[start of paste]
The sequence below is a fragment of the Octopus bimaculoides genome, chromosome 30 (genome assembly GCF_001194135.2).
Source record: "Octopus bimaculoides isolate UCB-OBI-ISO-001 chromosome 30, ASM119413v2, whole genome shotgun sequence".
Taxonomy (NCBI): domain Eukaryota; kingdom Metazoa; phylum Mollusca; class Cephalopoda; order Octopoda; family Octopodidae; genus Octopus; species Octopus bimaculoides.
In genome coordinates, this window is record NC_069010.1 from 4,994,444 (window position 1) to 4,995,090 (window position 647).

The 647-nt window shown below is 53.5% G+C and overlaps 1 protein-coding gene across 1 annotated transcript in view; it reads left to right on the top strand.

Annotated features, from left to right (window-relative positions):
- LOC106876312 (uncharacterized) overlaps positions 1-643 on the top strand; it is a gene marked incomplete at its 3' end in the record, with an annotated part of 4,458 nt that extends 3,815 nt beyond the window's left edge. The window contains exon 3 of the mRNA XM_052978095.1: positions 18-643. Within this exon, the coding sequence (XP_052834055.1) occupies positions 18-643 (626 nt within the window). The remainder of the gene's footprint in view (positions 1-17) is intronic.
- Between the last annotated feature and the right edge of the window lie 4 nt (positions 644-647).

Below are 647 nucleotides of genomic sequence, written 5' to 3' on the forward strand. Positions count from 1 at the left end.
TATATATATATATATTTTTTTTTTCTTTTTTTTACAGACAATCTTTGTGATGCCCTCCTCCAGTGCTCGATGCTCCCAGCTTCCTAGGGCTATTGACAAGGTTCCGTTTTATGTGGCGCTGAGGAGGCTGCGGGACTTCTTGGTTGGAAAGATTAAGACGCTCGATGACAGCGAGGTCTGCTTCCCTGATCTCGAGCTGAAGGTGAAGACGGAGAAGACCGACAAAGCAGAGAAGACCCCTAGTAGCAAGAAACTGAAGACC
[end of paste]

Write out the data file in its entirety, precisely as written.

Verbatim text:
The sequence below is a fragment of the Octopus bimaculoides genome, chromosome 30 (genome assembly GCF_001194135.2).
Source record: "Octopus bimaculoides isolate UCB-OBI-ISO-001 chromosome 30, ASM119413v2, whole genome shotgun sequence".
Taxonomy (NCBI): domain Eukaryota; kingdom Metazoa; phylum Mollusca; class Cephalopoda; order Octopoda; family Octopodidae; genus Octopus; species Octopus bimaculoides.
In genome coordinates, this window is record NC_069010.1 from 4,994,444 (window position 1) to 4,995,090 (window position 647).

The 647-nt window shown below is 53.5% G+C and overlaps 1 protein-coding gene across 1 annotated transcript in view; it reads left to right on the top strand.

Annotated features, from left to right (window-relative positions):
- LOC106876312 (uncharacterized) overlaps positions 1-643 on the top strand; it is a gene marked incomplete at its 3' end in the record, with an annotated part of 4,458 nt that extends 3,815 nt beyond the window's left edge. The window contains exon 3 of the mRNA XM_052978095.1: positions 18-643. Within this exon, the coding sequence (XP_052834055.1) occupies positions 18-643 (626 nt within the window). The remainder of the gene's footprint in view (positions 1-17) is intronic.
- Between the last annotated feature and the right edge of the window lie 4 nt (positions 644-647).

Below are 647 nucleotides of genomic sequence, written 5' to 3' on the forward strand. Positions count from 1 at the left end.
TATATATATATATATTTTTTTTTTCTTTTTTTTACAGACAATCTTTGTGATGCCCTCCTCCAGTGCTCGATGCTCCCAGCTTCCTAGGGCTATTGACAAGGTTCCGTTTTATGTGGCGCTGAGGAGGCTGCGGGACTTCTTGGTTGGAAAGATTAAGACGCTCGATGACAGCGAGGTCTGCTTCCCTGATCTCGAGCTGAAGGTGAAGACGGAGAAGACCGACAAAGCAGAGAAGACCCCTAGTAGCAAGAAACTGAAGACC